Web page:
The historical and constitutional origins of the Anglophone discontent within the bilingual Cameroon republic are well documented. This discontent must be addressed with a holistic approach that includes meaningful discussions with all parties, from the federalists to the independentists. Dialogue is a journey, not a destination. And the time to start that journey is now, no matter how tortuous, frustrating and challenging, and despite the deep-seated distrust, resentment and animosity among the parties.
How can the international community support Cameroonian civil society and help find a solution?
Cameroonian civil society needs financial, material and other resources to adequately provide humanitarian and other assistance to displaced people and people living in conflict zones. This is where the international community comes in. However, international aid is a double-edged sword, given the Cameroon government’s suspicion and hostility towards local CSOs that have international partners, especially those that are critical of how the government has handled the conflict so far. Civil society also needs resources to accurately and adequately document what exactly is happening on the ground, including war crimes and violations of international human rights laws.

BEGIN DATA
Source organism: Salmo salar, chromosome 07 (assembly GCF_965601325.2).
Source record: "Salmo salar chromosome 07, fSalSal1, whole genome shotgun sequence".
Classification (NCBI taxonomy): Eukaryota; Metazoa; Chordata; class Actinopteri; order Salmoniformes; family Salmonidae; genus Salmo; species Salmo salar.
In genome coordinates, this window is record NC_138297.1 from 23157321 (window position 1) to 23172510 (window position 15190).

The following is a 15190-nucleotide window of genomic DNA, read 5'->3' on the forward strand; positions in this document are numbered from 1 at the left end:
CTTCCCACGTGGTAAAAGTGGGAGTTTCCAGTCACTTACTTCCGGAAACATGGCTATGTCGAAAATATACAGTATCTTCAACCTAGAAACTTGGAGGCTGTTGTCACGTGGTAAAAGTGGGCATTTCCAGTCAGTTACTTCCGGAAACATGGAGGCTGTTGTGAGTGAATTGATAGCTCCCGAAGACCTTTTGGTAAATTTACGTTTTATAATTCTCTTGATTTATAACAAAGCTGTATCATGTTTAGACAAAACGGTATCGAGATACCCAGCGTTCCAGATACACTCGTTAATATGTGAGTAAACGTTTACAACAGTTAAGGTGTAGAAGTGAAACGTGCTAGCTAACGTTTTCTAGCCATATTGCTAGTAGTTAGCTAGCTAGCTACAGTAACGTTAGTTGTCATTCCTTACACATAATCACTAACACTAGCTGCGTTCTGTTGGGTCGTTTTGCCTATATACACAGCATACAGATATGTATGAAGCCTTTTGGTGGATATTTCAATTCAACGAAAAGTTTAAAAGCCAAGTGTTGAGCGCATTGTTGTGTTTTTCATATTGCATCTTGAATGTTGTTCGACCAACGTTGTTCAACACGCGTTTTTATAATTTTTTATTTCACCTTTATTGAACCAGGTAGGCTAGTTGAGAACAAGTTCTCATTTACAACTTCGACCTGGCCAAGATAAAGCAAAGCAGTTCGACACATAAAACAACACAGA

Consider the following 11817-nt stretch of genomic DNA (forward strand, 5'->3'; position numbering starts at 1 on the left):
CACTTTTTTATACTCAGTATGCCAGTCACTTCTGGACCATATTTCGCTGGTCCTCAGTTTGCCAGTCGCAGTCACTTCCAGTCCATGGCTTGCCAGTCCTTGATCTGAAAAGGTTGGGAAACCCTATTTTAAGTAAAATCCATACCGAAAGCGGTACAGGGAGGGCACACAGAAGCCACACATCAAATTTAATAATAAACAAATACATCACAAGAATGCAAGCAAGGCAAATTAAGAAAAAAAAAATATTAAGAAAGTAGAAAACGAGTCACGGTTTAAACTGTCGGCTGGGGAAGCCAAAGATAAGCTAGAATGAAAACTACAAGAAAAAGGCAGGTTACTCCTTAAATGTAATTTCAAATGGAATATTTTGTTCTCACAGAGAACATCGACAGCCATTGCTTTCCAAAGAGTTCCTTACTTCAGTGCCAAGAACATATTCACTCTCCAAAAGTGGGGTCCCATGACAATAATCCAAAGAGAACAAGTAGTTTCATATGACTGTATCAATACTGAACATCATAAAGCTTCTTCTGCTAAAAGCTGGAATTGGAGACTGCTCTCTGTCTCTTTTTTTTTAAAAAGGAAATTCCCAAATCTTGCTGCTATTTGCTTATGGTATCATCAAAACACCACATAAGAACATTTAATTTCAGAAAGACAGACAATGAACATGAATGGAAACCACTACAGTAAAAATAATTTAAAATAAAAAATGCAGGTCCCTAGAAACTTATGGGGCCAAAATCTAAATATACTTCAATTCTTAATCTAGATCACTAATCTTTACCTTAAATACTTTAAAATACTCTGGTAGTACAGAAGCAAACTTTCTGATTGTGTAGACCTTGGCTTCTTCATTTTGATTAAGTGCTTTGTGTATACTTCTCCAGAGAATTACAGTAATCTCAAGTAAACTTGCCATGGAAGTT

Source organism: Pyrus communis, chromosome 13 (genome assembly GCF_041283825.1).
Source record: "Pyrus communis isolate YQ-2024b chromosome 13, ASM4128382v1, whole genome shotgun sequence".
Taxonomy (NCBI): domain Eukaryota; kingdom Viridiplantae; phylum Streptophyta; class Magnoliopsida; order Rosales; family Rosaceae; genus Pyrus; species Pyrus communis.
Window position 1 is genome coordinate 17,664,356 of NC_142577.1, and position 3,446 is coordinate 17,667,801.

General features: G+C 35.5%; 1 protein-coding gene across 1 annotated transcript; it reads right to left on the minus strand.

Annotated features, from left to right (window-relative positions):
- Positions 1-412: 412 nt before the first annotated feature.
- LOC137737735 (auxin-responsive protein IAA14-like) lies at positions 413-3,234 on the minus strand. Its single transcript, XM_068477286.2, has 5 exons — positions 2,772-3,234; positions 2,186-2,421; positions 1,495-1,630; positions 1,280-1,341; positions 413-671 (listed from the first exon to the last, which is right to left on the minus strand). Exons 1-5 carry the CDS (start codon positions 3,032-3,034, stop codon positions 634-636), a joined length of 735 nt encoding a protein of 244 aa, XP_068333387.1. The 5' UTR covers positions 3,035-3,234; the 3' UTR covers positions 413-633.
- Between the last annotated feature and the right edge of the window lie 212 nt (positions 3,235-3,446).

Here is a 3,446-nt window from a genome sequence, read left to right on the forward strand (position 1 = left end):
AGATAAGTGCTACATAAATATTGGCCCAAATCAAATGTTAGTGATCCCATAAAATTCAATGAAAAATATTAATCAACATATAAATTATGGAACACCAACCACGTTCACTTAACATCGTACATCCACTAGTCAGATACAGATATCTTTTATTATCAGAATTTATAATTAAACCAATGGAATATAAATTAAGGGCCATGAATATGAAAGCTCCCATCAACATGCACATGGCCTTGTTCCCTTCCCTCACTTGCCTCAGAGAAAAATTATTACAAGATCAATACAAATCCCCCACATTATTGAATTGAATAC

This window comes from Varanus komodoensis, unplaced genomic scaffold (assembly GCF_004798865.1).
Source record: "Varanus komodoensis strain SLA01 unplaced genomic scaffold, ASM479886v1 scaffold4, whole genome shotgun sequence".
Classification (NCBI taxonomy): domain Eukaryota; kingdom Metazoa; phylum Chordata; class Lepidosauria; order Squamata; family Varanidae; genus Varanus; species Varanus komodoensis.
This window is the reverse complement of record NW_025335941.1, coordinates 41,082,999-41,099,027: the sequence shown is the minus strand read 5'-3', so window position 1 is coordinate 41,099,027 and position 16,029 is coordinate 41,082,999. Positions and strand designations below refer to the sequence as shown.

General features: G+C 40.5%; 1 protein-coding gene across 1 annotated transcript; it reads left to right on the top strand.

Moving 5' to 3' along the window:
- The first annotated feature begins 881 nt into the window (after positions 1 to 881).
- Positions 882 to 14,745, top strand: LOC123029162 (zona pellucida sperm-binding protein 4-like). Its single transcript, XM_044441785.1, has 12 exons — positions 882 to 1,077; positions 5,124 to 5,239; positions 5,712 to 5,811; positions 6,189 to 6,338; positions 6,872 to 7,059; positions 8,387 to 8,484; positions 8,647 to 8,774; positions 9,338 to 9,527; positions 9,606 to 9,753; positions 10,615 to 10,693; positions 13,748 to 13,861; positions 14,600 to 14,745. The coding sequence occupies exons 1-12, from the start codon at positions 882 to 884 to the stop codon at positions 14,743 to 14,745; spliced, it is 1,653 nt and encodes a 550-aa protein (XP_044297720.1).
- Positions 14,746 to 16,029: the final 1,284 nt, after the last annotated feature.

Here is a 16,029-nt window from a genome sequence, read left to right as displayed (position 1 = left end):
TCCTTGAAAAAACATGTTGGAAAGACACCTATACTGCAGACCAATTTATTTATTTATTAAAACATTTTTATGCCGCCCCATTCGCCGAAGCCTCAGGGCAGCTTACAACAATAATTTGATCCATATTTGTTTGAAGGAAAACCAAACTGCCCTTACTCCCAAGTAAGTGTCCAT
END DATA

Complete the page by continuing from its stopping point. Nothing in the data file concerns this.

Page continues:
To be able to play a pivotal role in the search for a solution to the conflict, CSOs will have to figure out a way to convince the government – and Ambazonian groups that are equally suspicious of their activities – that they are honest brokers rather than partisan actors or trojan horses working for one side or the other. This is a Herculean, if not virtually impossible, task at this juncture. So, for now, civil society will continue to walk a fine line between the government and the independentists, all the while promising more than it can deliver to the people affected by the conflict.
As for international support to finding a solution, there has been a lot more international handwringing, from the African Union to the UN, than real action. The international community has so far adopted a largely reactive stance towards the conflict. It issues statements of distress after every atrocity, followed by hollow calls for inclusive dialogue. And then it goes silent until the next tragedy. Hence, the parties have little incentive for dialogue, especially when each believes, rightly or wrongly, that it is gaining the upper hand militarily.
Civic space in Cameroon is rated ‘repressed’ by the CIVICUS Monitor.